Back from the Dead: A Landmark Ruling of Wrongful Conviction in China Penguin Specials
In April 1994, the body of an unidentified woman is found in a local village pond. Suspicion falls on She Xianglin, the husband of a local woman reported missing months earlier. With such a high profile case in the balance and no other suspects, the police focus on the one thing that can clinch the case: a confession. She Xianglin is detained, convicted and imprisoned, and the case is closed with swift justice. But eleven years later when a mysterious woman claiming to be the wife of She Xianglin reappears, she sets into motion a series of events truly stranger than fiction.Back from the Dead tells the fascinating story of one of China's most notorious wrongful conviction cases. Well-written and engaging, the reader learns not just about the She Xianglin case, but about the Chinese legal system and Chinese culture as well. The lessons from the She Xianglin case—regarding police tunnel vision, the problems of false confessions, and how politics can affect justice—ring true not just in China, but in every legal system around the world. A must read for anyone interested in criminal justice and comparative law.' Mark Godsey Director, Rosenthal Institute for Justice/Ohio Innocence Project.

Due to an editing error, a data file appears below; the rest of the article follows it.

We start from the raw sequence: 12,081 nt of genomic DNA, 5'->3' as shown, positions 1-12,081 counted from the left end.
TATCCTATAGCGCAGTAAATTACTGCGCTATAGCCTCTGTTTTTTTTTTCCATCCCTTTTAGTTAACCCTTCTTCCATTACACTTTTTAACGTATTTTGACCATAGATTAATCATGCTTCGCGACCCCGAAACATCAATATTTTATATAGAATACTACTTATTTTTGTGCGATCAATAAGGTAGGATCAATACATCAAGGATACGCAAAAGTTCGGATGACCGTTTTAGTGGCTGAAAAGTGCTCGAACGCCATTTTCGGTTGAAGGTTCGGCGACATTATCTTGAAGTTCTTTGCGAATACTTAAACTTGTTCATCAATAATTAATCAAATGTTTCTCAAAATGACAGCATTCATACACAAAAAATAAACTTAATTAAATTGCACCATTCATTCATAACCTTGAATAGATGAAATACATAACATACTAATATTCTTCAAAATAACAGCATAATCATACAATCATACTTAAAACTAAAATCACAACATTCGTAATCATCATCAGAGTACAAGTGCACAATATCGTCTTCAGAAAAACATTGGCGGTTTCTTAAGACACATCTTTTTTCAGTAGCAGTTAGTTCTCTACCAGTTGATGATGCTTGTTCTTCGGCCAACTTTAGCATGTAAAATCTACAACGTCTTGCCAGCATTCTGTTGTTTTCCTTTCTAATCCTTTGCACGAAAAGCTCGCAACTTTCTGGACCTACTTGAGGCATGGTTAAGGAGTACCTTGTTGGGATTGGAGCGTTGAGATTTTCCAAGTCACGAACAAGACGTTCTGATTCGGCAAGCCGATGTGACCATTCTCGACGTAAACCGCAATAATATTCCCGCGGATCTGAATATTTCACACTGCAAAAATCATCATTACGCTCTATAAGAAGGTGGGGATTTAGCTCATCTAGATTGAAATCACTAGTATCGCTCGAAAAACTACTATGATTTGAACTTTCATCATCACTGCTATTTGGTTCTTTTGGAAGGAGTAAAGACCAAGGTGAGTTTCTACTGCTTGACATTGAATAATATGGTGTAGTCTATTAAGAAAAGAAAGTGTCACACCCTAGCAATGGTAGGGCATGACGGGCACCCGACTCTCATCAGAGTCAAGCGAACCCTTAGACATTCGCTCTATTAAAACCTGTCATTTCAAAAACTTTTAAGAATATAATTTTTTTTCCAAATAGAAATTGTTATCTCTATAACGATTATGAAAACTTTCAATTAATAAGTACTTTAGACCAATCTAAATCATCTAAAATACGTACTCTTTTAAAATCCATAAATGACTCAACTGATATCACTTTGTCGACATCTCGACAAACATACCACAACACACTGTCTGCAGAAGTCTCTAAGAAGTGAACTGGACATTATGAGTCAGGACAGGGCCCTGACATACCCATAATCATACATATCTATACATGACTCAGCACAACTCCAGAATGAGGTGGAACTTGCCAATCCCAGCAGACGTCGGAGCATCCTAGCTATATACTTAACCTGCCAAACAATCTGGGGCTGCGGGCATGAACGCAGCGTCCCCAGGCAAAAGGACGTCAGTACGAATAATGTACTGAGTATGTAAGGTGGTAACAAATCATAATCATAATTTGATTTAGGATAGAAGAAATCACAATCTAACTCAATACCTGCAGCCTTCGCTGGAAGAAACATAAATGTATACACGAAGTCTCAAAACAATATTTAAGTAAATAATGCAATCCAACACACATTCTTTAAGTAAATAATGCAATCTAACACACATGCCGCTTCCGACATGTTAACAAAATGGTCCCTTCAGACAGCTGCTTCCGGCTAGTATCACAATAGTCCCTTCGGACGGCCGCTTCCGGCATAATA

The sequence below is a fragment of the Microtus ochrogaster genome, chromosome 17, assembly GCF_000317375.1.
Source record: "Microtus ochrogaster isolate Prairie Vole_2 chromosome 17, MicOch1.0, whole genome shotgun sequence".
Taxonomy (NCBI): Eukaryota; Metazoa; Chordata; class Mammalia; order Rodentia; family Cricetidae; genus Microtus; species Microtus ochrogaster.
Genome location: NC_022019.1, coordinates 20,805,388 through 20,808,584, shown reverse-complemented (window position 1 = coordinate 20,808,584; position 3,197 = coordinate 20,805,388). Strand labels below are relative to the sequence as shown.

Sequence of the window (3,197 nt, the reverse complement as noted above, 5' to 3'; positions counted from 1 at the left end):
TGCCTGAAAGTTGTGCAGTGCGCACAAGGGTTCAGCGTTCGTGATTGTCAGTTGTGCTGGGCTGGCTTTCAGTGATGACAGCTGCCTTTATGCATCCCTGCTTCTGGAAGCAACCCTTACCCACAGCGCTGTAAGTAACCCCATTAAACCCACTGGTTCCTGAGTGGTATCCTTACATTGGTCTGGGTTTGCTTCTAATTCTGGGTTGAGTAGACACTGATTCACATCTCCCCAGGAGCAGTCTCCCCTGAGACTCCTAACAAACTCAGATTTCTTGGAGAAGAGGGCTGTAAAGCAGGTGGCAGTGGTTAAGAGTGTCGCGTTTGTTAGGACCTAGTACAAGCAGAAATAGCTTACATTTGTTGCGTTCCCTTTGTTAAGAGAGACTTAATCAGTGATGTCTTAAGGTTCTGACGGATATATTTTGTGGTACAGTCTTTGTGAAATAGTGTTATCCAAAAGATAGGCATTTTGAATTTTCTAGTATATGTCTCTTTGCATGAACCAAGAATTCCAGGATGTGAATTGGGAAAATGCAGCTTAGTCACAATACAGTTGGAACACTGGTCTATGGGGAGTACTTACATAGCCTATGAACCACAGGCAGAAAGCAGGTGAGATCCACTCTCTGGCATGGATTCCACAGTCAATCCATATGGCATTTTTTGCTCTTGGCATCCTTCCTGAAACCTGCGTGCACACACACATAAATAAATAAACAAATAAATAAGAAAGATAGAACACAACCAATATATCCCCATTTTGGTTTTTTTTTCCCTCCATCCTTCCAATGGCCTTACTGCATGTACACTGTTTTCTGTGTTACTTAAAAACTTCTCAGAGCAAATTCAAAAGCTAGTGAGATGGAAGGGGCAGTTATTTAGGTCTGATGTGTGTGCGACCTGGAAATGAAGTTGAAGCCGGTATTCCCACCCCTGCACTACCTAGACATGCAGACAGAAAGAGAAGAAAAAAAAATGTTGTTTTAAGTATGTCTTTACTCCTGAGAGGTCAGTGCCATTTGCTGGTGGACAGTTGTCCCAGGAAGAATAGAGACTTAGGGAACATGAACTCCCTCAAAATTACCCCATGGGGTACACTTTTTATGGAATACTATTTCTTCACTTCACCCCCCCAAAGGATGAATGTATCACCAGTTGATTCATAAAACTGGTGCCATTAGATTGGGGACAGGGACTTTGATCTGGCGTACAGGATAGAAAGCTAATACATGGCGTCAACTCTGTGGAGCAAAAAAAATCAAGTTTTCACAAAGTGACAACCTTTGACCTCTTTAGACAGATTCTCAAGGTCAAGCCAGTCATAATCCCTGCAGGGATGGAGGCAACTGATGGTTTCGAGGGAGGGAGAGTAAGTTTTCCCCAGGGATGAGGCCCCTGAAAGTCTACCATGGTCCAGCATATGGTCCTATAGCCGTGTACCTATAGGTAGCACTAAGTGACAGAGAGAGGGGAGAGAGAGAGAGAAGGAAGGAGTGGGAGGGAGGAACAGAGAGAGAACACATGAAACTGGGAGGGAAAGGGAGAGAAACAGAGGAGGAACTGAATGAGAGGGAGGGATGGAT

Back from the Dead is both an intriguing tale of murder and a fascinating insight into the workings of China's criminal justice system. It serves as a vital reminder of the importance of safeguarding suspect rights. It is powerfully optimistic and life-affirming & bizarrely so!' Amber Marks, author of Headspace.
'Professor He Jiahong has provided us with a meticulously detailed account of both the legal and factual aspects of the wrongful detention, conviction and imprisonment of She Xianglin for a murder he did not commit. This was one of the infamous cases of miscarriage of justice where popular outrage forced a reconsideration of the administration of criminal justice in China, in particular the use of capital punishment. But, this story does much more than recite the terrible wrong done to an innocent man. Professor He's account of this case reminds us of the very human dimensions of the lives of people caught up in this case and in other cases like it. It brings home to us the many differing ways miscarriages of justice damage, even destroy, the lives of all those involved. Far from concluding that such a case is extraordinary, we are ultimately left with the very uncomfortable sense of how ordinary it might be for such miscarriages of justice to be produced by China's criminal justice system where incentives and pressures to 'solve' such cases are strong and institutional checks and balances are weak.' Sarah Biddulph Professor and Associate Director (China), Asian Law Centre, Melbourne Law School, The University of Melbourne